'How do, Tom?' said the stranger, grasping the hand of the head hall-porter, and nodding

to the head night-porter.

His voice showed that he was an American, and his demeanour that he was one of those experienced, wealthy, and kindly travellers who know the Christian names of all the hall-porters in the world, and have the trick of securing their intimacy and fealty. He wore a blue suit and a light gray wideawake, and his fine moustache was grizzled. In his left hand he carried a brown bag.

'Nicely, thank you, sir,' Tom replied. 'How are you, sir?'

'Oh, about six and six.'

Whereupon both porters laughed heartily.

Tom escorted him to the bureau, and tried to relieve him of his bag. Inferior lords escorted Tom.

'I guess I'll keep the grip,' said the stranger. 'Mr. Pank will be around with some more baggage pretty soon. We've expressed the rest on to the steamer. Well, my dear,' he went on, turning to Nina, 'you're a fresh face here.'

He looked her steadily in the eyes.

'Yes, I am,' she said, conquered instantly.

Radiant and triumphant, the man brought good-humour into every face, like some wonderful combination of the sun and the sea-breeze.

'Give me two bedrooms and a parlour, please,' he commanded.

'First floor?' asked Nina prettily.

'First floor! Well-I should say! And on the Strand, my dear.'

She bent over her ledgers, blushing.

'Send someone to the 'phone, Tom, and let 'em put me on to the Regency, will you?' said the stranger.

'Yes, sir. Samuels, go and ring up the Regency Theatre-quick!'

Swift departure of a lord.

'And ask Alphonse to come up to my bedroom in ten minutes from now,' the stranger proceeded to Tom. 'I shall want a dandy supper for fourteen at a quarter after eleven.'

'Yes, sir. No dinner, sir?'

'No; we dined on the Pullman. Well, my dear, figured it out yet?'

'Numbers 102, 120, and 107,' said Nina.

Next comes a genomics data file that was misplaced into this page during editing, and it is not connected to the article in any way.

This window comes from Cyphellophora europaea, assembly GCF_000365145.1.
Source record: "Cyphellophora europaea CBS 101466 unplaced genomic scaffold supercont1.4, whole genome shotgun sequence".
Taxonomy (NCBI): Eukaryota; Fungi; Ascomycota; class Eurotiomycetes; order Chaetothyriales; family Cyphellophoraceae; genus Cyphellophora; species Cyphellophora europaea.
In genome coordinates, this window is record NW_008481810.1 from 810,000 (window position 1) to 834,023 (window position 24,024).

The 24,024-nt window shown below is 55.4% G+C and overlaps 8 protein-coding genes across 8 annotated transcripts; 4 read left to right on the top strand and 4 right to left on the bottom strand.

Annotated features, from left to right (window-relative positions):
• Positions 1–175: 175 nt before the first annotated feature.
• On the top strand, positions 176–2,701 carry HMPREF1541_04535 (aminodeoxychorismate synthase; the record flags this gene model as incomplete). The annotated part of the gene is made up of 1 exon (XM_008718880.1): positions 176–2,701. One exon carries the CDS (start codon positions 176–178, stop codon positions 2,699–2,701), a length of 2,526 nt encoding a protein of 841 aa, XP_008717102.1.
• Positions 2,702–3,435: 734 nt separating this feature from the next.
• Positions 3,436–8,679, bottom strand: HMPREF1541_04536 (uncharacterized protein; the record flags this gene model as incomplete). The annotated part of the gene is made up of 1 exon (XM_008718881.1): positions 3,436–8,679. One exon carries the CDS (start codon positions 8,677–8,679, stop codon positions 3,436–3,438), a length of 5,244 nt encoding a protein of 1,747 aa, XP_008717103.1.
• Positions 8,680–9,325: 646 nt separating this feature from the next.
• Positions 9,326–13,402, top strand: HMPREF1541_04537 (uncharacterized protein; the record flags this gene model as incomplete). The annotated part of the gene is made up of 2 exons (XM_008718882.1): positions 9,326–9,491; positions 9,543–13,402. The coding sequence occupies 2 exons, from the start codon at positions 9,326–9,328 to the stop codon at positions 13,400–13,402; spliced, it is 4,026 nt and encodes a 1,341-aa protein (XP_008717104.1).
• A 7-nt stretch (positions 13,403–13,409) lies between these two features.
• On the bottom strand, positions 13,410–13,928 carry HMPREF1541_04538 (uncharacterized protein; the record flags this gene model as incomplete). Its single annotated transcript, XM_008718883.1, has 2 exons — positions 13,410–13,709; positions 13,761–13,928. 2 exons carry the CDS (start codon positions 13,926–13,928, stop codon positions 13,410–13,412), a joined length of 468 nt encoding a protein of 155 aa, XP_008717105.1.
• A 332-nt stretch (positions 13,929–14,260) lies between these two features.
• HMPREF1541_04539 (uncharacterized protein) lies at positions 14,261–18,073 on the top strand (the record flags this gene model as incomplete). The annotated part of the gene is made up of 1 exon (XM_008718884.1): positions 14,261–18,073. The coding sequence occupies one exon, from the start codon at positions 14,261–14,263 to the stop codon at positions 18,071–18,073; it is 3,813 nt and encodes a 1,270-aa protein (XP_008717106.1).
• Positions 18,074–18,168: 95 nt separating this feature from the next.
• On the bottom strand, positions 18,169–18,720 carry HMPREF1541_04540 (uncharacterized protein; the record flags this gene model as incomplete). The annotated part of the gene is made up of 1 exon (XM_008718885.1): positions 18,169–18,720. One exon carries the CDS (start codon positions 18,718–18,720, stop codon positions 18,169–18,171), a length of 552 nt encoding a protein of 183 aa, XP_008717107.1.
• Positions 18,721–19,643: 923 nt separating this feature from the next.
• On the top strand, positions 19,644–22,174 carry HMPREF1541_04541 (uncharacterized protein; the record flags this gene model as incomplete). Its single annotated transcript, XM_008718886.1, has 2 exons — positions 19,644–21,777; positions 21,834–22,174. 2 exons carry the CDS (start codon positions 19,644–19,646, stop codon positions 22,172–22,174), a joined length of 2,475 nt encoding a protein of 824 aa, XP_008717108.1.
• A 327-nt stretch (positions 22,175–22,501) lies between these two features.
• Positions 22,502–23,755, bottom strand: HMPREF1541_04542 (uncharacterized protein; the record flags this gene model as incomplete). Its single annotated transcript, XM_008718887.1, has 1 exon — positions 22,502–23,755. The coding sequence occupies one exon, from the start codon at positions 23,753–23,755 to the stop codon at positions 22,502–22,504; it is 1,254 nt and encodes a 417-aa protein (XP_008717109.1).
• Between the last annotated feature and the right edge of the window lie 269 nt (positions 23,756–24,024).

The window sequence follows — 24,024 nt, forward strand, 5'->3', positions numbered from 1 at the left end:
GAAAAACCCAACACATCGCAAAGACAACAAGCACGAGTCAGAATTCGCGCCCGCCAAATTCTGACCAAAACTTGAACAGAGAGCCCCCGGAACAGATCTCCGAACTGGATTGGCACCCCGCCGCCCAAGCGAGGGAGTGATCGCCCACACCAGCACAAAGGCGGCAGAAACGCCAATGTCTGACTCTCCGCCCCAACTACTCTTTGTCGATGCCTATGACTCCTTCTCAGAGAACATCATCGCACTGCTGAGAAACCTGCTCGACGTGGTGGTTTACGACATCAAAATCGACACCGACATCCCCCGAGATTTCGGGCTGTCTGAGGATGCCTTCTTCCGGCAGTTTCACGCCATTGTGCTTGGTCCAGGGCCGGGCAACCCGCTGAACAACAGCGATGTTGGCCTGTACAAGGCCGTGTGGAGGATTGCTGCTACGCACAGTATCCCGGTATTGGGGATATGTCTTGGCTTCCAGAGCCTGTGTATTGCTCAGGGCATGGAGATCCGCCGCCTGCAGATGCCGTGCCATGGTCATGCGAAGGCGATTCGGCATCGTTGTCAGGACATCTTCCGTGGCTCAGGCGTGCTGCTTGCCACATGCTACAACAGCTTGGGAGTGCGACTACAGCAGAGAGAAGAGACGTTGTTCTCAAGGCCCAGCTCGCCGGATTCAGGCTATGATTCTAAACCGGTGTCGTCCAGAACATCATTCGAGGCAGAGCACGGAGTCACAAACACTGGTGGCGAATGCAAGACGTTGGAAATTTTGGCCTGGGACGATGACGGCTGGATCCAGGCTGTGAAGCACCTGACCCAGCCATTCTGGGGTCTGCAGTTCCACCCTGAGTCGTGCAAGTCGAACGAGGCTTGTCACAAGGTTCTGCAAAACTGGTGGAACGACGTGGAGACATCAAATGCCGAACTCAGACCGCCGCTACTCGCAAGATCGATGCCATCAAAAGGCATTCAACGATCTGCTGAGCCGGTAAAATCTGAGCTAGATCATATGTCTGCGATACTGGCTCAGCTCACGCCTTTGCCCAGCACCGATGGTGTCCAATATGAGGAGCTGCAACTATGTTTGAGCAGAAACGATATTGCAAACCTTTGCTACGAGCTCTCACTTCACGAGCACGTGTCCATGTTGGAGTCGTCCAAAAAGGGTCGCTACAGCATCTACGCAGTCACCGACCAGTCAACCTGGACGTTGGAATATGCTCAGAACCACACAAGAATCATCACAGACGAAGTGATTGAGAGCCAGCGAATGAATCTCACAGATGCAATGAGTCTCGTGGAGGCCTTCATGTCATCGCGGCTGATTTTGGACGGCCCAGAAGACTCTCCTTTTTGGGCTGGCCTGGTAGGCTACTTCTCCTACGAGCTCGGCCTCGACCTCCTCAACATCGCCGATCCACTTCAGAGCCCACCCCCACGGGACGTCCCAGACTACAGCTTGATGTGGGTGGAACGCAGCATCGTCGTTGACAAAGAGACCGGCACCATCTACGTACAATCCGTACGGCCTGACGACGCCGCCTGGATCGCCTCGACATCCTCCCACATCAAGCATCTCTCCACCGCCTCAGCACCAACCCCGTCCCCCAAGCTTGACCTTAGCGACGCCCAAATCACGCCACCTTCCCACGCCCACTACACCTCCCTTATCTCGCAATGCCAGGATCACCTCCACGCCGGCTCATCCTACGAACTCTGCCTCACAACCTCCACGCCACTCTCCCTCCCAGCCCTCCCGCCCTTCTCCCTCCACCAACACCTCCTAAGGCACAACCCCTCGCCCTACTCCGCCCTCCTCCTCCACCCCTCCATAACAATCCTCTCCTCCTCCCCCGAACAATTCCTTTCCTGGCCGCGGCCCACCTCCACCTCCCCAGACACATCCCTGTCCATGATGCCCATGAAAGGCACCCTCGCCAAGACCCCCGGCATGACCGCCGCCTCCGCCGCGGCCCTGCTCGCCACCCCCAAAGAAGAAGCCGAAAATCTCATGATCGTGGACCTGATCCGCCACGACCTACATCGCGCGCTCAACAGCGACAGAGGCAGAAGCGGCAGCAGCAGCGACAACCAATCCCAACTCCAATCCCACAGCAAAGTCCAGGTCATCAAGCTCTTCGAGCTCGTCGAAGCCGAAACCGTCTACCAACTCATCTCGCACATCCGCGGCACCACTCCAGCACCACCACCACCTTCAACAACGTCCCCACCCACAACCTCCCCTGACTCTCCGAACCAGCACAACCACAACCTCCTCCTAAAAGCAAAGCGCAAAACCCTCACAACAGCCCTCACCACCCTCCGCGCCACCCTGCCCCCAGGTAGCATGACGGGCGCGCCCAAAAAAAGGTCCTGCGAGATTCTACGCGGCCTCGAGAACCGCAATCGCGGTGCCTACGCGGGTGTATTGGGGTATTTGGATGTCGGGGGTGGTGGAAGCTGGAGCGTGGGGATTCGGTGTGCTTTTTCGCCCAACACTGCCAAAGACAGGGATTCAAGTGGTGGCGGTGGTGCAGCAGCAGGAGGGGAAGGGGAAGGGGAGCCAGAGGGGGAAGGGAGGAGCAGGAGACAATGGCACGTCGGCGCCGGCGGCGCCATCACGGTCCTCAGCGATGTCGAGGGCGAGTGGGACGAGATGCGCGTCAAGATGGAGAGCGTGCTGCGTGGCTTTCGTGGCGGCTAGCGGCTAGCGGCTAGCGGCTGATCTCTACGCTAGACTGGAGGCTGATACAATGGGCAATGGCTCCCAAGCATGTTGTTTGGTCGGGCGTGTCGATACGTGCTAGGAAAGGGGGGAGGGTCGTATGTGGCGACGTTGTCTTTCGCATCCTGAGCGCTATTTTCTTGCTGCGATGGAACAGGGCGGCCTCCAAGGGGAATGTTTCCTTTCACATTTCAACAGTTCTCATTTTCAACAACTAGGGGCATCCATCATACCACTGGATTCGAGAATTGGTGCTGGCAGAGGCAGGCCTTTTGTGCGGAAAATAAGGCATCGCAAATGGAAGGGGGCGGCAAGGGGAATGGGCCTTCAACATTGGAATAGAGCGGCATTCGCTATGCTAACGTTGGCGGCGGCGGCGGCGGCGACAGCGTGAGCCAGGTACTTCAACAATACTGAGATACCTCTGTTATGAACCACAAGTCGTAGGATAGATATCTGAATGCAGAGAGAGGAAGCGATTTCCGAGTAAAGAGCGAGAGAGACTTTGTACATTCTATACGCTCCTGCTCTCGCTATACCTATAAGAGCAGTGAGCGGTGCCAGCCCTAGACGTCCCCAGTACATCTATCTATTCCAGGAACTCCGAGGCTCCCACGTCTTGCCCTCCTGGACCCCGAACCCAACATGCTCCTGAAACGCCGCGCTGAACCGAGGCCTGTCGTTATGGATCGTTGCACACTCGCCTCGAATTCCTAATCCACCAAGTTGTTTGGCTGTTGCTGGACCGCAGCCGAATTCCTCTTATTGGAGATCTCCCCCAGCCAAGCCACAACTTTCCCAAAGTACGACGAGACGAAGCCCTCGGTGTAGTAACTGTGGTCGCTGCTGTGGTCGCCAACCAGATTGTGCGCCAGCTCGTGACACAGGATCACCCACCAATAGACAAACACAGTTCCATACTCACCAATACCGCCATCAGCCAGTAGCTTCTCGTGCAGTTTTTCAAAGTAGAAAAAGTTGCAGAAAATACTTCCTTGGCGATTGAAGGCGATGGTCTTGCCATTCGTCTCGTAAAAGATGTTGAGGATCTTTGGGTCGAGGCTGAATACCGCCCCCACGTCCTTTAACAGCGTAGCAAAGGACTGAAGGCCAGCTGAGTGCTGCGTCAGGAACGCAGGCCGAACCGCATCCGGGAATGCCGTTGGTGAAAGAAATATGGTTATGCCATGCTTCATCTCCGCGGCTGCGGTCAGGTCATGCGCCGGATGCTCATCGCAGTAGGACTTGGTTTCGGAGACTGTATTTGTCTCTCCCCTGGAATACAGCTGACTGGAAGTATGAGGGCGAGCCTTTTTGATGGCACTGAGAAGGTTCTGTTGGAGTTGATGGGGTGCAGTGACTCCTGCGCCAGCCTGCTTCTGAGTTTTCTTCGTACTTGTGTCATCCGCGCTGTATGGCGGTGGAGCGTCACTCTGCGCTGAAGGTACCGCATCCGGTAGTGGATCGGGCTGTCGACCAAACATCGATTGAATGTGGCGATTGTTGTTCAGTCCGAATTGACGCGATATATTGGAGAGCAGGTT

'Keys 102, 120, and 107,' said Tom.

Swift departure of another lord to the pagoda.

'How much?' demanded the stranger.

'The bedrooms are twenty-five shillings, and the sitting-room two guineas.'

'I guess Mr. Pank won't mind that. Hullo, Pank, you're here! I'm through. Your number's 102 or 120, which you fancy. Just going to the 'phone a minute, and then I'll join you upstairs.'

Mr. Pank was a younger man, possessing a thin, astute, intellectual face. He walked into the hall with noticeable deliberation. His travelling costume was faultless, but from beneath his straw hat his black hair sprouted in a somewhat peculiar fashion over his broad forehead. He smiled lazily and shrewdly, and without a word disappeared into a lift. Two large portmanteaus accompanied him.

Presently the elder stranger could be heard battling with the obstinate idiosyncrasies of a London telephone.

'You haven't registered,' Nina called to him in her tremulous, delicate, captivating voice, as he came out of the telephone-box.

He advanced to sign, and, taking a pen and leaning on the front of the bureau, wrote in the visitor's book, in a careful, legible hand: 'Lionel Belmont, New York.' Having thus written, and still resting on the right elbow, he raised his right hand a little and waved the pen like a delicious menace at Nina.

'Mr. Pank hasn't registered, either,' he said slowly, with a charming affectation of solemnity, as though accusing Mr. Pank of some appalling crime.

Nina laughed timidly as she pushed his room-ticket across the page of the big book. She thought that Mr. Lionel Belmont was perfectly delightful.

'No,' he hasn't,' she said, trying also to be arch; 'but he must.'

At that moment she happened to glance at the right hand of Mr. Belmont. In the brilliance of the electric light she could see the fair skin of the wrist and forearm within the whiteness of his shirt-sleeve. She stared at what she saw, every muscle tense.

'I guess you can round up Mr. Pank yourself, my dear, later on,' said Lionel Belmont, and turned quickly away, intent on the next thing.

He did not notice that her large eyes had grown larger and her pale face paler. In another moment the hall was deserted again. Mr. Belmont had ascended in the lift, Tom had gone to his rest, and the head night-porter was concealed in the pagoda. Nina sank down limply on her stool, her nostrils twitching; she feared she was about to faint, but this final calamity did not occur. She had, nevertheless, experienced the greatest shock of her brief life, and the way of it was thus.